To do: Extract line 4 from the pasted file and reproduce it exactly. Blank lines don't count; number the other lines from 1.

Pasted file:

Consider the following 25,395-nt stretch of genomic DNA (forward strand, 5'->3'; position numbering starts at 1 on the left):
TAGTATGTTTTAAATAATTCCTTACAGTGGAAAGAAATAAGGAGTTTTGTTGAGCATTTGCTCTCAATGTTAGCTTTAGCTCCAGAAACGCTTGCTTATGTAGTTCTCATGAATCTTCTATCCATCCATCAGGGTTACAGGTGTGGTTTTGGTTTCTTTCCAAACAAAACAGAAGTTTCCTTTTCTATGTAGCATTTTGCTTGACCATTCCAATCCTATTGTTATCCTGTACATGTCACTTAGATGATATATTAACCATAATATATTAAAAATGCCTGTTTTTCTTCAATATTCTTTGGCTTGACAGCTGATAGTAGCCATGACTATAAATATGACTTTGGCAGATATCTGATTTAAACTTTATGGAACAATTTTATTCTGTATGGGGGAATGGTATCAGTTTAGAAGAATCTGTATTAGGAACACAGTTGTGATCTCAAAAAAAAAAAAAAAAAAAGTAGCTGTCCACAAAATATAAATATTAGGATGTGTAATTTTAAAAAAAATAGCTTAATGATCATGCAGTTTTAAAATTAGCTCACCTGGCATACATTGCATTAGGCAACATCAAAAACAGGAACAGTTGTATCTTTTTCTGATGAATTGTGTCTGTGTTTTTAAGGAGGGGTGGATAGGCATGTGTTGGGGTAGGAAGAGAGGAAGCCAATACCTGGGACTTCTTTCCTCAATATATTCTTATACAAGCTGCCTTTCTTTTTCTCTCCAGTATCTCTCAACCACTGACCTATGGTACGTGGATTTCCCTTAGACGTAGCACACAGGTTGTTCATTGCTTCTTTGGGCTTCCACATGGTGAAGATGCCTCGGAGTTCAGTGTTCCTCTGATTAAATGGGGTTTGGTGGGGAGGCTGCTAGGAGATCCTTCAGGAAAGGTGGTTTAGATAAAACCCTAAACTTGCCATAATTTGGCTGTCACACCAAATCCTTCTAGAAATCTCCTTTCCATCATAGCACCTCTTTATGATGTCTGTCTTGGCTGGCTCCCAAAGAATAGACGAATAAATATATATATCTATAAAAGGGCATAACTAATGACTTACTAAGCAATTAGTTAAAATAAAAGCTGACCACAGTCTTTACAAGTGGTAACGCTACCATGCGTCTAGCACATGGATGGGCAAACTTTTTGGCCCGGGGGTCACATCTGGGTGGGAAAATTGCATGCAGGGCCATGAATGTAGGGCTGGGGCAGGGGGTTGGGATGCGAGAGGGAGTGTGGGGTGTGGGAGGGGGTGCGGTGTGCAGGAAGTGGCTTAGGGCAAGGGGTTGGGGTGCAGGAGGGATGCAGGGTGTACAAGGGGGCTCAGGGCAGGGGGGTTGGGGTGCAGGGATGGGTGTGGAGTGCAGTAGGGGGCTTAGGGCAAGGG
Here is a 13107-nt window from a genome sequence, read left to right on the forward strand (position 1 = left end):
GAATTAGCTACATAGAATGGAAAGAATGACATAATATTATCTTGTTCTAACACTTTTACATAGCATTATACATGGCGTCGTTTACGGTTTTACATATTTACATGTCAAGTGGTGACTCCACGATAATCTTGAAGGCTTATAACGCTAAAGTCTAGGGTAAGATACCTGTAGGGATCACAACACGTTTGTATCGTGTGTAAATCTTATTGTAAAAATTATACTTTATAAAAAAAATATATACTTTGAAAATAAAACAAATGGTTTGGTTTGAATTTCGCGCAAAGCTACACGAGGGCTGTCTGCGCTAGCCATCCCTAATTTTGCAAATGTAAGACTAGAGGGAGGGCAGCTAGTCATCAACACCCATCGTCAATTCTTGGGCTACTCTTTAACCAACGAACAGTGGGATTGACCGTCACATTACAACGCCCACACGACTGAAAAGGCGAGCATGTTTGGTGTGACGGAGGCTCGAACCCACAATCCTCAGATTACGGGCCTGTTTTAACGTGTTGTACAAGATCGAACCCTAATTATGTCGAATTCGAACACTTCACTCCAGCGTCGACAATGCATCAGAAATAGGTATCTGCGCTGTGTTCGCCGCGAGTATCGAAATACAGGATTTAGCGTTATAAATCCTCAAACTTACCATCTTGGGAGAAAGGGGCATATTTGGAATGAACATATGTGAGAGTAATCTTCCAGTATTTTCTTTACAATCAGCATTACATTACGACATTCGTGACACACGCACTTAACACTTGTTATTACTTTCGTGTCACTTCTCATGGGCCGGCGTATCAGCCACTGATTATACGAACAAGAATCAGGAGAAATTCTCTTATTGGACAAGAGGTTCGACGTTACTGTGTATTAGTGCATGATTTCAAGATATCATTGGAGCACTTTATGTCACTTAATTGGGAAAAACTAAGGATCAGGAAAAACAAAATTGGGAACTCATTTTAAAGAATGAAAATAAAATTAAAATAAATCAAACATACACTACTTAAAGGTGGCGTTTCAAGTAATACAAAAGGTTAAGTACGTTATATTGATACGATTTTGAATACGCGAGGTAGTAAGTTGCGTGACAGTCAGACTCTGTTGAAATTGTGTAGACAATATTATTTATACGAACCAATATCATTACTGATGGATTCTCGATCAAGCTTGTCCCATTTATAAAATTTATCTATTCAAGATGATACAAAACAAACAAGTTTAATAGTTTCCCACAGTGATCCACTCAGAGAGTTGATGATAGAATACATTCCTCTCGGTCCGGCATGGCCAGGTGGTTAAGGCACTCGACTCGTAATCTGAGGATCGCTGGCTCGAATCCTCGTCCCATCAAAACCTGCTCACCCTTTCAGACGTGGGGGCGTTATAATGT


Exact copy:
GAATTAGCTACATAGAATGGAAAGAATGACATAATATTATCTTGTTCTAACACTTTTACATAGCATTATACATGGCGTCGTTTACGGTTTTACATATTTACATGTCAAGTGGTGACTCCACGATAATCTTGAAGGCTTATAACGCTAAAGTCTAGGGTAAGATACCTGTAGGGATCACAACACGTTTGTATCGTGTGTAAATCTTATTGTAAAAATTATACTTTATAAAAAAAATATATACTTTGAAAATAAAACAAATGGTTTGGTTTGAATTTCGCGCAAAGCTACACGAGGGCTGTCTGCGCTAGCCATCCCTAATTTTGCAAATGTAAGACTAGAGGGAGGGCAGCTAGTCATCAACACCCATCGTCAATTCTTGGGCTACTCTTTAACCAACGAACAGTGGGATTGACCGTCACATTACAACGCCCACACGACTGAAAAGGCGAGCATGTTTGGTGTGACGGAGGCTCGAACCCACAATCCTCAGATTACGGGCCTGTTTTAACGTGTTGTACAAGATCGAACCCTAATTATGTCGAATTCGAACACTTCACTCCAGCGTCGACAATGCATCAGAAATAGGTATCTGCGCTGTGTTCGCCGCGAGTATCGAAATACAGGATTTAGCGTTATAAATCCTCAAACTTACCATCTTGGGAGAAAGGGGCATATTTGGAATGAACATATGTGAGAGTAATCTTCCAGTATTTTCTTTACAATCAGCATTACATTACGACATTCGTGACACACGCACTTAACACTTGTTATTACTTTCGTGTCACTTCTCATGGGCCGGCGTATCAGCCACTGATTATACGAACAAGAATCAGGAGAAATTCTCTTATTGGACAAGAGGTTCGACGTTACTGTGTATTAGTGCATGATTTCAAGATATCATTGGAGCACTTTATGTCACTTAATTGGGAAAAACTAAGGATCAGGAAAAACAAAATTGGGAACTCATTTTAAAGAATGAAAATAAAATTAAAATAAATCAAACATACACTACTTAAAGGTGGCGTTTCAAGTAATACAAAAGGTTAAGTACGTTATATTGATACGATTTTGAATACGCGAGGTAGTAAGTTGCGTGACAGTCAGACTCTGTTGAAATTGTGTAGACAATATTATTTATACGAACCAATATCATTACTGATGGATTCTCGATCAAGCTTGTCCCATTTATAAAATTTATCTATTCAAGATGATACAAAACAAACAAGTTTAATAGTTTCCCACAGTGATCCACTCAGAGAGTTGATGATAGAATACATTCCTCTCGGTCCGGCATGGCCAGGTGGTTAAGGCACTCGACTCGTAATCTGAGGATCGCTGGCTCGAATCCTCGTCCCATCAAAACCTGCTCACCCTTTCAGACGTGGGGGCGTTATAATGT